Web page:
Paraphrased, their questions gets to the following point:
What causes amnesia?
There are a lot of causes of amnesia.
Brain injury, for instance, causes many cases of amnesia. Whether it be blunt injury (as caused in accidents or falls…or physical assault) or a penetrating injury (such as a gunshot wound or stabbing), the brain tissue itself becomes injured. There is swelling of the brain and shearing of the neurons (the cells of the brain). Once the connection between cells is lost, signals get wonky and a whole host of signs and symptoms occur.
Some injuries also cause bleeding in the brain, which can be life threatening.
To sum up, brain injury can have temporary symptoms (such as short duration memory loss, headaches, and loss of consciousness) or long term and sometimes permanent symptoms (such as permanent memory loss, seizures, movement disorders, mood changes, and personality changes).
Excessive and chronic alcohol use can also lead to amnesia by affecting certain areas of the brain and by reducing the amount of available thiamine (a nutrient the body needs for good functioning and memory).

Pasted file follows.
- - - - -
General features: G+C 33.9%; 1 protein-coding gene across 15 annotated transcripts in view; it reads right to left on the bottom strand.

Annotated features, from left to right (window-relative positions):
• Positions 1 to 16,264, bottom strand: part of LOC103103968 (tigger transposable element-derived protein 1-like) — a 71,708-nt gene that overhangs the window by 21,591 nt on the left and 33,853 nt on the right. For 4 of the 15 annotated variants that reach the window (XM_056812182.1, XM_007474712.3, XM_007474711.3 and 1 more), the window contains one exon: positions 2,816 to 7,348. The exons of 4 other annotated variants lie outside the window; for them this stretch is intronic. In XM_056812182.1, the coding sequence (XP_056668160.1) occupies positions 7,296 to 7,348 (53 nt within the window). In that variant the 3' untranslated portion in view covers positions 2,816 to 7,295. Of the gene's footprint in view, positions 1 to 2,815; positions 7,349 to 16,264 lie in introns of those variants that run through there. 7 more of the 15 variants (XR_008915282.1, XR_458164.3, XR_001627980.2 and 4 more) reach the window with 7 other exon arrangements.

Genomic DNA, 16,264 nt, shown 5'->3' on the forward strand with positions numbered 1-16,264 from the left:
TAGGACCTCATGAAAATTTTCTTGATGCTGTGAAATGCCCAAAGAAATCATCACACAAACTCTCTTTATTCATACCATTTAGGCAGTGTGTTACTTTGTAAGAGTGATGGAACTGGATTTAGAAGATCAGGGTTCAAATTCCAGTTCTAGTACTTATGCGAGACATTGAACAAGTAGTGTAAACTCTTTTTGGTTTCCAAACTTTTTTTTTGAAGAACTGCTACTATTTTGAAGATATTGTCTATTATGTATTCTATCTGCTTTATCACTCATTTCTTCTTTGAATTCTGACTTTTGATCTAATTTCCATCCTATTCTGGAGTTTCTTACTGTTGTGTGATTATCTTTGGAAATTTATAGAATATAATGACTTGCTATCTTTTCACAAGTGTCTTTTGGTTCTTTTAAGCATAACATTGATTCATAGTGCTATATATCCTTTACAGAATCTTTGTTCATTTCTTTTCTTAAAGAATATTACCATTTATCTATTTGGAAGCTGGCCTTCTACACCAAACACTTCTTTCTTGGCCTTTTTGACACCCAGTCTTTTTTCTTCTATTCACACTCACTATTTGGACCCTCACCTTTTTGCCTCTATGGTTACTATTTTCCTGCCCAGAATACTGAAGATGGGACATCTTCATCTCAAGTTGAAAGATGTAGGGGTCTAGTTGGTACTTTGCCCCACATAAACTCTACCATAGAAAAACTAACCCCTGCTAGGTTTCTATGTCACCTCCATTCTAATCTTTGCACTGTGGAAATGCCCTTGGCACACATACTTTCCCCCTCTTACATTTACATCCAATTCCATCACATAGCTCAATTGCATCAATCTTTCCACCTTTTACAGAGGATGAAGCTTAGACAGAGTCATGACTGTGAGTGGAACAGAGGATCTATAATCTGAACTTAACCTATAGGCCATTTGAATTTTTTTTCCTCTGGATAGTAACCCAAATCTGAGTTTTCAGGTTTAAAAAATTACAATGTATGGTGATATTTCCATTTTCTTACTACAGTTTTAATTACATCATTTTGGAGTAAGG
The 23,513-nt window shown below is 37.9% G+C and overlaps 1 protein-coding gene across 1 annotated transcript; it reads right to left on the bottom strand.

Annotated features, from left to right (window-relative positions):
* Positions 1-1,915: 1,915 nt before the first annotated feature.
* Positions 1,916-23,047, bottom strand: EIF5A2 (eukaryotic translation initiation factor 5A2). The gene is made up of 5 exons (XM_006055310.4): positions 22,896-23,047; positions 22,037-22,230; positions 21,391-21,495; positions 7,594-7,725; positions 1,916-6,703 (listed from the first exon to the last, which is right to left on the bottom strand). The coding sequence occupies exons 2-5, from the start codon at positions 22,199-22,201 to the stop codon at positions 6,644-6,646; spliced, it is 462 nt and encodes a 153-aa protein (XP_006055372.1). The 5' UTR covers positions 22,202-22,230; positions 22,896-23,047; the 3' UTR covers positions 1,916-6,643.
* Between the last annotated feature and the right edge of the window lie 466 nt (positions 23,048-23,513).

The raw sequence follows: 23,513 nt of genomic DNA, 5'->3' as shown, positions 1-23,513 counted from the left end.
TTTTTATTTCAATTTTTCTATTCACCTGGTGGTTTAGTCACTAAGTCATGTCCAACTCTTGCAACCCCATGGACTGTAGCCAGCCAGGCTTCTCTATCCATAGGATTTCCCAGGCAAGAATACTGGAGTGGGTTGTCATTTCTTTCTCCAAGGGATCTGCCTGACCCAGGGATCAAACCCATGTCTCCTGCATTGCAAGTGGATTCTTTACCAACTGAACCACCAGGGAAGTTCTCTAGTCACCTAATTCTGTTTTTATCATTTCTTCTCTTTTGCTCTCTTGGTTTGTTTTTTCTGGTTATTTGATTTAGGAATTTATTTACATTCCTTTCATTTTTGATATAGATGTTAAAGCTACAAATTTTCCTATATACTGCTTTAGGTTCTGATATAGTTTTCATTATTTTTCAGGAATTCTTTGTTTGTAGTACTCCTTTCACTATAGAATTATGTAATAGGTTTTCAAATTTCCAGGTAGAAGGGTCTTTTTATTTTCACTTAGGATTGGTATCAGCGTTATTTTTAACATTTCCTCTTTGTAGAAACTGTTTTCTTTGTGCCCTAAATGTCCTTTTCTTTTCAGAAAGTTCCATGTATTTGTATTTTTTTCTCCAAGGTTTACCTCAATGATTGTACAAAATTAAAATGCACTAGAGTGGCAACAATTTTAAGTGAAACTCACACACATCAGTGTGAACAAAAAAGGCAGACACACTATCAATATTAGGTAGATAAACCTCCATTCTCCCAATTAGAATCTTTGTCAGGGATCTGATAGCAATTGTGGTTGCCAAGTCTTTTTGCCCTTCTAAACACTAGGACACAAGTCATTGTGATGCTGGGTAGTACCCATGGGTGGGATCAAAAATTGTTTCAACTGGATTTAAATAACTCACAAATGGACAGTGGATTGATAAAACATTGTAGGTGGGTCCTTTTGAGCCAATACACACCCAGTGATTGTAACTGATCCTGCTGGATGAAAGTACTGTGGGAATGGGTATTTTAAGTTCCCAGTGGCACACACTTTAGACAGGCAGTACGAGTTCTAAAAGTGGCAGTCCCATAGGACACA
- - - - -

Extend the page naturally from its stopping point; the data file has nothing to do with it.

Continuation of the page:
Other causes of amnesia include: Hypoglycemia (low blood sugar), hypoxia (lack of oxygen; can include carbon monoxide poisoning), multiple sclerosis, seizures, brain tumors, vascular disease (where the blood vessels are damaged and don’t work well to deliver oxygen), and encephalitis (inflammation of the brain tissue, caused by various bacteria and viruses). These conditions can and tend to affect the hippocampus, which is the part of the brain that keeps our memories.
Dementia and delirium (change in consciousness and awareness that flucutates and has many causes) also afffect memory, as do certain drugs, such as benzodiazepines.
Hippocampus in the brain:
Not to be confused with what the word means: (link)